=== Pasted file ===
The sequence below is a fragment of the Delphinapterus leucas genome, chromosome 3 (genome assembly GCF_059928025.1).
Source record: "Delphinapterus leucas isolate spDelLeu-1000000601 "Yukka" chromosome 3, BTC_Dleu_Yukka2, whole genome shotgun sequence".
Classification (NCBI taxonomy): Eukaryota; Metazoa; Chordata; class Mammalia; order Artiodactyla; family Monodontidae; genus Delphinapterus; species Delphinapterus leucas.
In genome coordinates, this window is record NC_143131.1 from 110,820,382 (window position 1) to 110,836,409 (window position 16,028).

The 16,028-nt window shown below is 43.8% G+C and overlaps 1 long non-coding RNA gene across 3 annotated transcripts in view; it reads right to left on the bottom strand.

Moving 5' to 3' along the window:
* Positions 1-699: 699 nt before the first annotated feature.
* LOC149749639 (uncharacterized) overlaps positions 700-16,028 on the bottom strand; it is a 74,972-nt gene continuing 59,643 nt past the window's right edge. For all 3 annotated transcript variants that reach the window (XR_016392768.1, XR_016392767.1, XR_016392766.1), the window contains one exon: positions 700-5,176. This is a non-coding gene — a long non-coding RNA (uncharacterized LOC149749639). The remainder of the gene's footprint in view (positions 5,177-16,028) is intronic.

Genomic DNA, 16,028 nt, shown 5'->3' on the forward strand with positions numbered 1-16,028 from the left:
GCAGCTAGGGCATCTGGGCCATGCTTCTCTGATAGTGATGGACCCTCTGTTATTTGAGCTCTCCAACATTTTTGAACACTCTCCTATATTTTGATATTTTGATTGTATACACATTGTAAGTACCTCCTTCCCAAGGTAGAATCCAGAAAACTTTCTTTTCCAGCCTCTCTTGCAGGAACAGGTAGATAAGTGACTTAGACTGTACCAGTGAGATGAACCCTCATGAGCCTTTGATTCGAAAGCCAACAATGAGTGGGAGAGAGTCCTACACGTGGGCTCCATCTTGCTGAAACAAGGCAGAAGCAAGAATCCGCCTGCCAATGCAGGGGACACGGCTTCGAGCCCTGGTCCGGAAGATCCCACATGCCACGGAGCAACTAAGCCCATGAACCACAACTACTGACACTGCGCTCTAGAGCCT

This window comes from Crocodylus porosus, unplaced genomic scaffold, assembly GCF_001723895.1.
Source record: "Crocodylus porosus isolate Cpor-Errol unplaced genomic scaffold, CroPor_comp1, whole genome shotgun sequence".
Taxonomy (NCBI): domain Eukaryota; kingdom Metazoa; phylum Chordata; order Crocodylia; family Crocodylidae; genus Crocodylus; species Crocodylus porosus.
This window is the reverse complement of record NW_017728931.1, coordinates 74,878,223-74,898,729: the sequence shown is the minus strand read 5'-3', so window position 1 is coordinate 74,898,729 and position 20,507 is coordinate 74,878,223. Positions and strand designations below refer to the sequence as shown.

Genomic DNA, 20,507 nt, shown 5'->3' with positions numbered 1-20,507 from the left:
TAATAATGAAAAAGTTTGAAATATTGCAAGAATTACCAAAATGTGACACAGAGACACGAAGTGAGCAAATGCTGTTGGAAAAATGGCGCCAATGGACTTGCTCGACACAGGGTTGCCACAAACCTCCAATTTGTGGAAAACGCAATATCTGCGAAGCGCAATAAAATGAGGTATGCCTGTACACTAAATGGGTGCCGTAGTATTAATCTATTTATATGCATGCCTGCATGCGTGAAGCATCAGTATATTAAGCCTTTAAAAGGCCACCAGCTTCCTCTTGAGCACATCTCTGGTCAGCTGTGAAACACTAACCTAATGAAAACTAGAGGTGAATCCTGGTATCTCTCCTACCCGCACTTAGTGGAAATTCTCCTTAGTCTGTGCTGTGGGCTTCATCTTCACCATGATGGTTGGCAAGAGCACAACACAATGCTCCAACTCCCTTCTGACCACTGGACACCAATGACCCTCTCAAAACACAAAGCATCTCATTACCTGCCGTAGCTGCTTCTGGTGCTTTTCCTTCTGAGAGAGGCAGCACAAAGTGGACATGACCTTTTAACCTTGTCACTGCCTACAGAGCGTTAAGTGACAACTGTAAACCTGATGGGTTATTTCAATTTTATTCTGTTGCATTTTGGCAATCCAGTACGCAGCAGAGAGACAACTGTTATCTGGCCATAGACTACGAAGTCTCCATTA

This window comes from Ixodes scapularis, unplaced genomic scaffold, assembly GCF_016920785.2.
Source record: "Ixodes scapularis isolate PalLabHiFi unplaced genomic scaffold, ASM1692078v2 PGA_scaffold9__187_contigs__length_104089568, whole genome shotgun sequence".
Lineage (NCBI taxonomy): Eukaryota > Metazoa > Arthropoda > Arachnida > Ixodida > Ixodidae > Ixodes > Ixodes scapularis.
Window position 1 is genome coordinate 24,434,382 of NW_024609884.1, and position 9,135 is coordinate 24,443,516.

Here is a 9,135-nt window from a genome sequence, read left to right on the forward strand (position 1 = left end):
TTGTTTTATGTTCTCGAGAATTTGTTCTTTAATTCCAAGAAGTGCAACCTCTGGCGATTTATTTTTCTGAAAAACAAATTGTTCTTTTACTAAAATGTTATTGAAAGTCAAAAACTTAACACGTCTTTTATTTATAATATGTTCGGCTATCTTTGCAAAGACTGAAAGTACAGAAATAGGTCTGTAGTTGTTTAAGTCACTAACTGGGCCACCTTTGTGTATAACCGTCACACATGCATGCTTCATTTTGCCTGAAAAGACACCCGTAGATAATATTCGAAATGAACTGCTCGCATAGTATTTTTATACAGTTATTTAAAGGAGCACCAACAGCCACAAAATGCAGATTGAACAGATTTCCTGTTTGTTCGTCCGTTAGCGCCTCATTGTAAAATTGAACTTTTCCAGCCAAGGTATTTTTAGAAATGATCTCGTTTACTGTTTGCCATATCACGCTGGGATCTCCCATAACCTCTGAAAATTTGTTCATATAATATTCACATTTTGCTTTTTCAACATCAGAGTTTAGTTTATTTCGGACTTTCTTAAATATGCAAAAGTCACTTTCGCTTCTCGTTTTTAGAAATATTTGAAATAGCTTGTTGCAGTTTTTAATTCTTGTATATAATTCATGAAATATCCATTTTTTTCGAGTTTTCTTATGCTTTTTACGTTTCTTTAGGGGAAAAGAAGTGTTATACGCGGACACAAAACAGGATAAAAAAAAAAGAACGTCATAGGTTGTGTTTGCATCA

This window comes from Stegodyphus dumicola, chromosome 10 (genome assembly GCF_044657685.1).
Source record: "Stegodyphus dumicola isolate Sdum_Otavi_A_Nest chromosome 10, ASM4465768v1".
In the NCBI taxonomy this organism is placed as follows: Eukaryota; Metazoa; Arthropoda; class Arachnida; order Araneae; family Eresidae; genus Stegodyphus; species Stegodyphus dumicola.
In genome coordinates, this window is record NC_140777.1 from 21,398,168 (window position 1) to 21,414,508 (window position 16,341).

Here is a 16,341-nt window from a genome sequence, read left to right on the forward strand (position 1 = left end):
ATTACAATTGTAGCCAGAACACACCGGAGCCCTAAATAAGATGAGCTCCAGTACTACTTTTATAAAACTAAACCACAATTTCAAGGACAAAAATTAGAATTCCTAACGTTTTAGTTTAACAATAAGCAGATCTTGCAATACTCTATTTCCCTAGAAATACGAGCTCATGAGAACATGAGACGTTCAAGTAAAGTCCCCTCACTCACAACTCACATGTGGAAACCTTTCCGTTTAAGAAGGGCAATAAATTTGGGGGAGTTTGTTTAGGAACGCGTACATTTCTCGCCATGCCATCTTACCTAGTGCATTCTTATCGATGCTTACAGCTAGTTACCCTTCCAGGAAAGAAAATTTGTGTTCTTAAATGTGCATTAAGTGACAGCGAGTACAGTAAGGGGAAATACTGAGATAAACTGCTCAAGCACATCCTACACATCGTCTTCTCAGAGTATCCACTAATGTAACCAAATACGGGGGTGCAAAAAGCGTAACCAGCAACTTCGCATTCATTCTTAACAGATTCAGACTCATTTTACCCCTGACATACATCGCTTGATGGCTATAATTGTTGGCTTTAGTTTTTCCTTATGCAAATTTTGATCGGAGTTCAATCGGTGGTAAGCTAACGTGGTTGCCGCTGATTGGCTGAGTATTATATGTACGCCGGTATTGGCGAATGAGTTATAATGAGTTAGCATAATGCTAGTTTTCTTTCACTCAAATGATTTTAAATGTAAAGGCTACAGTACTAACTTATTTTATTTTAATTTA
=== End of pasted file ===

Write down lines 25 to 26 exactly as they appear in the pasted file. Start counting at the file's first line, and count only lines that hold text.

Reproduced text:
In the NCBI taxonomy this organism is placed as follows: Eukaryota; Metazoa; Arthropoda; class Arachnida; order Araneae; family Eresidae; genus Stegodyphus; species Stegodyphus dumicola.
In genome coordinates, this window is record NC_140777.1 from 21,398,168 (window position 1) to 21,414,508 (window position 16,341).